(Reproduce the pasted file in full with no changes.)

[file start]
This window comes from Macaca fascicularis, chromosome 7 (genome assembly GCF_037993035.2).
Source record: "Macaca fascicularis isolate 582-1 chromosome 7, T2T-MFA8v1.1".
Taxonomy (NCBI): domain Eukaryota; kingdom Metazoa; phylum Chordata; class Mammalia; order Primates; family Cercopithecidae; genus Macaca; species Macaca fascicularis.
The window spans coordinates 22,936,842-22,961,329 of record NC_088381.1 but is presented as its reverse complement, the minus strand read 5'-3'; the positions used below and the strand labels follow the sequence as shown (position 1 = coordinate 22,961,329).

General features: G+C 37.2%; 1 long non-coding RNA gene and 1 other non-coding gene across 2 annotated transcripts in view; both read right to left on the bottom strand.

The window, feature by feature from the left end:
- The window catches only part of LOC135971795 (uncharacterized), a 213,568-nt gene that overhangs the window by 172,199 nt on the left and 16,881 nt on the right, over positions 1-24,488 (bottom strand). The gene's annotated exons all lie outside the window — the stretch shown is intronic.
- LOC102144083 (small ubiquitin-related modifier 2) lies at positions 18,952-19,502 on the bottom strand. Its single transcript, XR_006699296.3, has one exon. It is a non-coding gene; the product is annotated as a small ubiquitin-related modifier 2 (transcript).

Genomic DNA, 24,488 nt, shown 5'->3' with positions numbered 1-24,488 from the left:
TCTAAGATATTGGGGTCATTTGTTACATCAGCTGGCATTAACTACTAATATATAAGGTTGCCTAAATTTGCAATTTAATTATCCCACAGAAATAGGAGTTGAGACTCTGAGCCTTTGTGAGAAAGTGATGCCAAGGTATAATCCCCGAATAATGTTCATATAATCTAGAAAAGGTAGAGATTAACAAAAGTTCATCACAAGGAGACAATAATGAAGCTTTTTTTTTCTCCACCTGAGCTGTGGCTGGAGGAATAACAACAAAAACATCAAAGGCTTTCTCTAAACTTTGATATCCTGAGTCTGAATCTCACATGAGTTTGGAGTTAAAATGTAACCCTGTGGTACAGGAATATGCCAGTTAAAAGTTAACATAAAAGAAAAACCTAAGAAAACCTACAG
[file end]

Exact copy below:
This window comes from Macaca fascicularis, chromosome 7 (genome assembly GCF_037993035.2).
Source record: "Macaca fascicularis isolate 582-1 chromosome 7, T2T-MFA8v1.1".
Taxonomy (NCBI): domain Eukaryota; kingdom Metazoa; phylum Chordata; class Mammalia; order Primates; family Cercopithecidae; genus Macaca; species Macaca fascicularis.
The window spans coordinates 22,936,842-22,961,329 of record NC_088381.1 but is presented as its reverse complement, the minus strand read 5'-3'; the positions used below and the strand labels follow the sequence as shown (position 1 = coordinate 22,961,329).

General features: G+C 37.2%; 1 long non-coding RNA gene and 1 other non-coding gene across 2 annotated transcripts in view; both read right to left on the bottom strand.

The window, feature by feature from the left end:
- The window catches only part of LOC135971795 (uncharacterized), a 213,568-nt gene that overhangs the window by 172,199 nt on the left and 16,881 nt on the right, over positions 1-24,488 (bottom strand). The gene's annotated exons all lie outside the window — the stretch shown is intronic.
- LOC102144083 (small ubiquitin-related modifier 2) lies at positions 18,952-19,502 on the bottom strand. Its single transcript, XR_006699296.3, has one exon. It is a non-coding gene; the product is annotated as a small ubiquitin-related modifier 2 (transcript).

Genomic DNA, 24,488 nt, shown 5'->3' with positions numbered 1-24,488 from the left:
TCTAAGATATTGGGGTCATTTGTTACATCAGCTGGCATTAACTACTAATATATAAGGTTGCCTAAATTTGCAATTTAATTATCCCACAGAAATAGGAGTTGAGACTCTGAGCCTTTGTGAGAAAGTGATGCCAAGGTATAATCCCCGAATAATGTTCATATAATCTAGAAAAGGTAGAGATTAACAAAAGTTCATCACAAGGAGACAATAATGAAGCTTTTTTTTTCTCCACCTGAGCTGTGGCTGGAGGAATAACAACAAAAACATCAAAGGCTTTCTCTAAACTTTGATATCCTGAGTCTGAATCTCACATGAGTTTGGAGTTAAAATGTAACCCTGTGGTACAGGAATATGCCAGTTAAAAGTTAACATAAAAGAAAAACCTAAGAAAACCTACAG